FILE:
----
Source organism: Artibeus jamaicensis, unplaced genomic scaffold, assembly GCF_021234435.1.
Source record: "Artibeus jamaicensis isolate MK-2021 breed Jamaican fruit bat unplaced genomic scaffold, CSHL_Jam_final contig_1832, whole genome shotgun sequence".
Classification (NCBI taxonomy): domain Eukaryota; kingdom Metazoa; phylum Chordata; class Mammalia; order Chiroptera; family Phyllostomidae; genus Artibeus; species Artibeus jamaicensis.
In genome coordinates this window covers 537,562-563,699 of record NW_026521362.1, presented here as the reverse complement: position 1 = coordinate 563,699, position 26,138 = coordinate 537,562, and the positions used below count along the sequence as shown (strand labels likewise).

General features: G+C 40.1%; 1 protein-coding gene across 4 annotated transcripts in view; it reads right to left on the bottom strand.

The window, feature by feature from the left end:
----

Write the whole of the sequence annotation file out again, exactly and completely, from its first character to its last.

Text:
Source organism: Artibeus jamaicensis, unplaced genomic scaffold, assembly GCF_021234435.1.
Source record: "Artibeus jamaicensis isolate MK-2021 breed Jamaican fruit bat unplaced genomic scaffold, CSHL_Jam_final contig_1832, whole genome shotgun sequence".
Classification (NCBI taxonomy): domain Eukaryota; kingdom Metazoa; phylum Chordata; class Mammalia; order Chiroptera; family Phyllostomidae; genus Artibeus; species Artibeus jamaicensis.
In genome coordinates this window covers 537,562-563,699 of record NW_026521362.1, presented here as the reverse complement: position 1 = coordinate 563,699, position 26,138 = coordinate 537,562, and the positions used below count along the sequence as shown (strand labels likewise).

General features: G+C 40.1%; 1 protein-coding gene across 4 annotated transcripts in view; it reads right to left on the bottom strand.

The window, feature by feature from the left end: